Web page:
EricTheRedBeard likes this.
  12. RayseM

    RayseM Gold Member Gold Member

    Feb 18, 2010
    Haven't been finding turkey tails hereabouts - apparently our season is September through December.

    These in the photos are coming up fresh. Any uses for this birch conk? Thanks for any info/recipes.

    Birch-Shroom-1.jpg Birch-Shroom-2.jpg

    Take care everyone. All my best to Red Flower in particular and all her colleagues on these dangerous front lines. Oh my ...
     
    EricTheRedBeard likes this.
  13. Howard Wallace

    Howard Wallace . Moderator

    Feb 23, 1999
    That may be Fomitopsis betulina, commonly known as the birch polypore. Compare with an online description to verify. Birch polypore does not grow commonly in my area, but I do know it is used in various traditional medicines. Worth looking that up. Interestingly, it can also be used to strop razors and knives, for a wound dressing, and to preserve a smoldering ember for extended periods.

    Birch polypore was one of the fungi Otzi had with him when he died.

     
    RayseM likes this.
  14. RayseM

    RayseM Gold Member Gold Member

    Feb 18, 2010
    Likely Otzi used it for all the reasons you mentioned. I found that info in our book but no solid info on medical properties. I'll keep looking. Thanks for the reply.
     
  15. Howard Wallace

    Howard Wallace . Moderator

    Feb 23, 1999
    Google “fomitopsis betulina medicinal”. You’ll find enough to keep you busy for a while.
     
    EricTheRedBeard and RayseM like this.
  16. Howard Wallace

    Howard Wallace . Moderator

    Feb 23, 1999
    We support a local rhododendron garden not far from our home. The broad leaved Himalayan varieties are starting to come into bloom. This variety is from Bhutan.
    5603E26E-A845-4E69-ADDA-C31C4AF126E4.jpeg

    Rhododendrons are the national flower of Nepal, and the state flower of Washington.
    —————————————————-
    The other day deep in a local forest I ran into the unusual life form pictured below. A slime mold of the Stemonitis genus. Not a plant, not an animal, not a fungus. Millions of unicellular amoeba have come together and dissolved their cell walls to create the organism pictured. If I could have hung out for a few hours I could have seen it sporulate.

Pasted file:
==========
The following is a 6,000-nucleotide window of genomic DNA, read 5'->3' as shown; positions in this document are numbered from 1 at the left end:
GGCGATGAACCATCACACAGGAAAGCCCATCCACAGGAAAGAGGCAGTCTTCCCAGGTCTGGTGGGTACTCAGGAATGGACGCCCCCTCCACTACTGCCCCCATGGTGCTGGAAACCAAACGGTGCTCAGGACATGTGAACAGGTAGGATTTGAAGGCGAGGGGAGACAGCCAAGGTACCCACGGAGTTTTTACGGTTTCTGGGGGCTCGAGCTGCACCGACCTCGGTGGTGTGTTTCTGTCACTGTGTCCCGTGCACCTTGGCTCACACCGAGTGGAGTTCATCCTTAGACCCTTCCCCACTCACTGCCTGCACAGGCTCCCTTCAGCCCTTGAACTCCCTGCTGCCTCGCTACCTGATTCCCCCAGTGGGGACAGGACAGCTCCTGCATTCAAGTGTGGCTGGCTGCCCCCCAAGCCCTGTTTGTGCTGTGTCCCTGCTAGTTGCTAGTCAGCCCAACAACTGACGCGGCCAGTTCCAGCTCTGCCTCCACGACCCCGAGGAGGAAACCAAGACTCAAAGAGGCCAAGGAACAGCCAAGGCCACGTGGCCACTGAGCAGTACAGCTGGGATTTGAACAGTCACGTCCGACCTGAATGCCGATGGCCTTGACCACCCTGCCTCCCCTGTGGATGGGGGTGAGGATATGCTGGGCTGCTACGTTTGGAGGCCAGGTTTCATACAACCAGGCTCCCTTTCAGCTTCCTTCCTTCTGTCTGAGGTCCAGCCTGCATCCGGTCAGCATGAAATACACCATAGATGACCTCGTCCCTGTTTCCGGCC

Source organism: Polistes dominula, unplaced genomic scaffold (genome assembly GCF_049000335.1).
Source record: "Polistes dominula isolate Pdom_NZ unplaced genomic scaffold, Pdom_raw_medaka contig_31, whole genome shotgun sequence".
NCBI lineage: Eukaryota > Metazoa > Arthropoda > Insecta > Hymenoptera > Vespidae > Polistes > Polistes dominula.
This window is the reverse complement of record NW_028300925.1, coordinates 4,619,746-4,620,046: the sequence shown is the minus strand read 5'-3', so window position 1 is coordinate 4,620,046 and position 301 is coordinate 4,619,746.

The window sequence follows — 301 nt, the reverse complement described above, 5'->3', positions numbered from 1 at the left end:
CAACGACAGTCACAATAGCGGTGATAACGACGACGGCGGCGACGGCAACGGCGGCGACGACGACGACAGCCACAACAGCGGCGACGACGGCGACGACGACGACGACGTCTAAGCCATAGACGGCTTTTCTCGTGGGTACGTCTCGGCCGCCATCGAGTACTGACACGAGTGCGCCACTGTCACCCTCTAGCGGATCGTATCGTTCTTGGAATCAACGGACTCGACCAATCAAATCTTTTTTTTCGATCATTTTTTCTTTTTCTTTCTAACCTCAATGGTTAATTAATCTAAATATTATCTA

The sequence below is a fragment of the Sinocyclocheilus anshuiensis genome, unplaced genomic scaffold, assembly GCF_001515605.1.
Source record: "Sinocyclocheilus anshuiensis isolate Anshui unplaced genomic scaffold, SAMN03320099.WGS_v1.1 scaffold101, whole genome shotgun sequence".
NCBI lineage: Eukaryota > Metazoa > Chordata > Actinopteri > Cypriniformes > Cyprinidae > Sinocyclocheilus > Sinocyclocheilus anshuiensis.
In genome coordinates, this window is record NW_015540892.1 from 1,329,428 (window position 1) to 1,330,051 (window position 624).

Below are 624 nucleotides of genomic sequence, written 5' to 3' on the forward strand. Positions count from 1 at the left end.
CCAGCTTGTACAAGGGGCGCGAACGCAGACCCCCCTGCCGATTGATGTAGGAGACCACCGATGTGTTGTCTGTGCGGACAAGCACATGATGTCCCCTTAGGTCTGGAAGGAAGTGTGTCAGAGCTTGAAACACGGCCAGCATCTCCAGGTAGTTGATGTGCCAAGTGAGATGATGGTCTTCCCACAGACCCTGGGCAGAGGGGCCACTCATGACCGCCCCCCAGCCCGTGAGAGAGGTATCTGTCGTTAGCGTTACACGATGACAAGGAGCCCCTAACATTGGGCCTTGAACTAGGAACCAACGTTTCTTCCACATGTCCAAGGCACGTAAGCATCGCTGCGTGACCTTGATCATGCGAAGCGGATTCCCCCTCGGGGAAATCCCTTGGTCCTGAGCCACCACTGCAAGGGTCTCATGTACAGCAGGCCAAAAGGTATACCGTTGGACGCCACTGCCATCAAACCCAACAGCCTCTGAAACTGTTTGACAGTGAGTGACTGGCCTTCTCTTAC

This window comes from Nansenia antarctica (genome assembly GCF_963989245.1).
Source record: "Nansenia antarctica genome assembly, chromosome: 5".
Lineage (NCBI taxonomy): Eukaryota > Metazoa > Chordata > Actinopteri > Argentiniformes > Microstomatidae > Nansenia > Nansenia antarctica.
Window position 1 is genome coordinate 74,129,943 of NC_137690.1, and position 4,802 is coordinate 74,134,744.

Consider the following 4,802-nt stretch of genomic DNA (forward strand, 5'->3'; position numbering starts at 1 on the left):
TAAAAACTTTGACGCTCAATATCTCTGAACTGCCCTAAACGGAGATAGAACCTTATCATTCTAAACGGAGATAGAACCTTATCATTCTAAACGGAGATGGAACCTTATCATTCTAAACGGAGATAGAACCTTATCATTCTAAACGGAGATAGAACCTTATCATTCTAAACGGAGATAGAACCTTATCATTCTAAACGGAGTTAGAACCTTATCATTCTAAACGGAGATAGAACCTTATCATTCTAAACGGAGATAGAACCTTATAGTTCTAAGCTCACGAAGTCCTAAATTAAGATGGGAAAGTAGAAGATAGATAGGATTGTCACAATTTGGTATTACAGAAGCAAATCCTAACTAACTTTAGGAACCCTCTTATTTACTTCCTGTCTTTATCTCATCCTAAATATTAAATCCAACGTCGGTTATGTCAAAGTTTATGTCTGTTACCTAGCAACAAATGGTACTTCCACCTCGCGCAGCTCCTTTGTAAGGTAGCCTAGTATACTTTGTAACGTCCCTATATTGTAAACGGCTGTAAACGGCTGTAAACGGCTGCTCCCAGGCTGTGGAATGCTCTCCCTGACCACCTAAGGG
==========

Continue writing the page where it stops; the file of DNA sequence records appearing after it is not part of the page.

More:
D1D80C8F-1775-4C54-AABF-7EFB9F844724.jpeg
     
    EricTheRedBeard and RayseM like this.
  17. ndoghouse

    ndoghouse Gold Member Gold Member

    Aug 26, 2010
    "The other day deep in a local forest I ran into the unusual life form pictured below. A slime mold of the Stemonitis genus. Not a plant, not an animal, not a fungus. Millions of unicellular amoeba have come together and dissolved their cell walls to create the organism pictured. If I could have hung out for a few hours I could have seen it sporulate."

    I dont know whats so special about that? I run into unusual slimeballs all the time! Seems less often lately but that might be due to viral infections not fungal? Those millions of unicellular amoeba where im from dont usually come together in fact it seems they are uniquely polarized and if they confront each other only one comes out alive with nothing positive resulting (as seen in your pic). Not sure how that happens but it does. Sometimes I wish their cell walls would dissolve and figure out how to come to be symbiotic amongst each other but it seems the resultant in something other than sporulation? I can tell you they dont sporulate together. Anyway the resultant blob aint as pretty as what you describe but that resulting pic you show is promising. Lets keep a bit of hopium and a tad of Rhodo honey!
     
  18. Howard Wallace

    Howard Wallace . Moderator

    Feb 23, 1999
    EricTheRedBeard likes this.
  19. ndoghouse

    ndoghouse Gold Member Gold Member

    Aug 26, 2010
    I do remember the dirtbag construct post. Great post! Resurrection might be interesting about now?
     
    EricTheRedBeard likes this.
  20. Howard Wallace

    Howard Wallace . Moderator

    Feb 23, 1999
    The guvn’r of the great State of Washington has announced that as of tomorrow, May 5, his constables will no longer be hunting citizens trodding upon the king’s land, nor those fishing on the waters.

    It may get a bit more crowded out there.

    Red Flower and I have been enjoying the recent crops of oyster mushrooms, Pleurotus ostreatus.
    4BEA14A6-467B-4063-A16D-A3A5380AE55E.jpeg

    Many grow high up in the alders. I tried various socketed tools on the end of my hiking staff to harvest.

    2BC4919A-20C2-4CE4-B277-FCF049705DDE.jpeg

    The best turned out to be #3, a hand forged tool from Thailand that allowed cutting in the upward, sideways, and downward directions. The other pictured tools, CS Bushman and two other handmade Thai tools, were more limited in the directions they could cut. They could get the job done, but left more fragments on the trunk than the efficient upward cutting tool did.

    D5FC0B50-3F15-4AFE-A42E-DA645E16826C.jpeg

    However long the staff, it is always not quite long enough.

    2C6F1E57-5408-4681-976F-1E69D1743965.jpeg
    The anticipated hordes of people may or may not return tomorrow. The arrival of Vespa mandarinia, colloquially nicknamed the Murder Hornet, has been announced locally. They are native to Nepal, China, Japan, and SE Asia. These 2” beauties sport a 1/4” stinger that can penetrate beekeeper garb and heavy clothing. They are also aggressive, killing about 50 people every year in Japan. They may keep the crowds away.

    85EF4B8A-9794-4F7D-9CCA-1006E3D34C00.jpeg

    Murder hornets are said to be quite meaty. I haven’t found a recipe yet. Anyone finding a recipe please post. Our Dept of Agriculture has distributed trapping instructions.
     
    RayseM likes this.

Share This Page